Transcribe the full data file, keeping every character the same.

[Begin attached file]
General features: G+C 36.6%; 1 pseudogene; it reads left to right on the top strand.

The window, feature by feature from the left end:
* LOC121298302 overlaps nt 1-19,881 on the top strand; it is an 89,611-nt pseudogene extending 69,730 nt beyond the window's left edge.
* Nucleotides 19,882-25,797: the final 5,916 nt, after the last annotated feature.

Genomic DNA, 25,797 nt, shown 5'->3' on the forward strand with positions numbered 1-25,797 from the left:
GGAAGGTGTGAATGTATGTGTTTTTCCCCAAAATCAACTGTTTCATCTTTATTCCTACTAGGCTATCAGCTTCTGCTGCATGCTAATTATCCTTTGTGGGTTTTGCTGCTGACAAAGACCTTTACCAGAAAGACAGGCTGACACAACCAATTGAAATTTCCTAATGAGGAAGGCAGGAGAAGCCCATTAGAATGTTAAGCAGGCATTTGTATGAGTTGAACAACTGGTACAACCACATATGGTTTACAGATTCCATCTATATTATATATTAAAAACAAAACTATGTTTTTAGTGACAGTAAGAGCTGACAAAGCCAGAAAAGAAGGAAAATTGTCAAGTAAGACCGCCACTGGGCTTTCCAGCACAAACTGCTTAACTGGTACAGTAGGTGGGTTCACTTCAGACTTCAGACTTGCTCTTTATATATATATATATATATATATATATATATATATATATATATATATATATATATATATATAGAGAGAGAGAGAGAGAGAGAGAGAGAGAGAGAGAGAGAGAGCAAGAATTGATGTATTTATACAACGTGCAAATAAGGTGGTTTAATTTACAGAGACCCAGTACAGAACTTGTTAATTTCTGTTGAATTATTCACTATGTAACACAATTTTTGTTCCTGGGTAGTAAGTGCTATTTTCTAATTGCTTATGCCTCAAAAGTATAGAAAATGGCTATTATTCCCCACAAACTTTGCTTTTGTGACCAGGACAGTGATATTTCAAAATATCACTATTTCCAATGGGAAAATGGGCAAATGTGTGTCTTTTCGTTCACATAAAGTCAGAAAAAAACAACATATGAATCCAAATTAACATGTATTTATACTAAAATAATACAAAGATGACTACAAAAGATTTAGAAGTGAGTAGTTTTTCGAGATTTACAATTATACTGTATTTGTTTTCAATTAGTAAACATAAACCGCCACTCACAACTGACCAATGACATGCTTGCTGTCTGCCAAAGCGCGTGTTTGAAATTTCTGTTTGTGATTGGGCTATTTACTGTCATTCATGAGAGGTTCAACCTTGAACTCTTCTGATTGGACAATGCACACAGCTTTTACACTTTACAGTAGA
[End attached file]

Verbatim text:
General features: G+C 36.6%; 1 pseudogene; it reads left to right on the top strand.

The window, feature by feature from the left end:
* LOC121298302 overlaps nt 1-19,881 on the top strand; it is an 89,611-nt pseudogene extending 69,730 nt beyond the window's left edge.
* Nucleotides 19,882-25,797: the final 5,916 nt, after the last annotated feature.

Genomic DNA, 25,797 nt, shown 5'->3' on the forward strand with positions numbered 1-25,797 from the left:
GGAAGGTGTGAATGTATGTGTTTTTCCCCAAAATCAACTGTTTCATCTTTATTCCTACTAGGCTATCAGCTTCTGCTGCATGCTAATTATCCTTTGTGGGTTTTGCTGCTGACAAAGACCTTTACCAGAAAGACAGGCTGACACAACCAATTGAAATTTCCTAATGAGGAAGGCAGGAGAAGCCCATTAGAATGTTAAGCAGGCATTTGTATGAGTTGAACAACTGGTACAACCACATATGGTTTACAGATTCCATCTATATTATATATTAAAAACAAAACTATGTTTTTAGTGACAGTAAGAGCTGACAAAGCCAGAAAAGAAGGAAAATTGTCAAGTAAGACCGCCACTGGGCTTTCCAGCACAAACTGCTTAACTGGTACAGTAGGTGGGTTCACTTCAGACTTCAGACTTGCTCTTTATATATATATATATATATATATATATATATATATATATATATATATATATATATATATATAGAGAGAGAGAGAGAGAGAGAGAGAGAGAGAGAGAGAGAGAGCAAGAATTGATGTATTTATACAACGTGCAAATAAGGTGGTTTAATTTACAGAGACCCAGTACAGAACTTGTTAATTTCTGTTGAATTATTCACTATGTAACACAATTTTTGTTCCTGGGTAGTAAGTGCTATTTTCTAATTGCTTATGCCTCAAAAGTATAGAAAATGGCTATTATTCCCCACAAACTTTGCTTTTGTGACCAGGACAGTGATATTTCAAAATATCACTATTTCCAATGGGAAAATGGGCAAATGTGTGTCTTTTCGTTCACATAAAGTCAGAAAAAAACAACATATGAATCCAAATTAACATGTATTTATACTAAAATAATACAAAGATGACTACAAAAGATTTAGAAGTGAGTAGTTTTTCGAGATTTACAATTATACTGTATTTGTTTTCAATTAGTAAACATAAACCGCCACTCACAACTGACCAATGACATGCTTGCTGTCTGCCAAAGCGCGTGTTTGAAATTTCTGTTTGTGATTGGGCTATTTACTGTCATTCATGAGAGGTTCAACCTTGAACTCTTCTGATTGGACAATGCACACAGCTTTTACACTTTACAGTAGA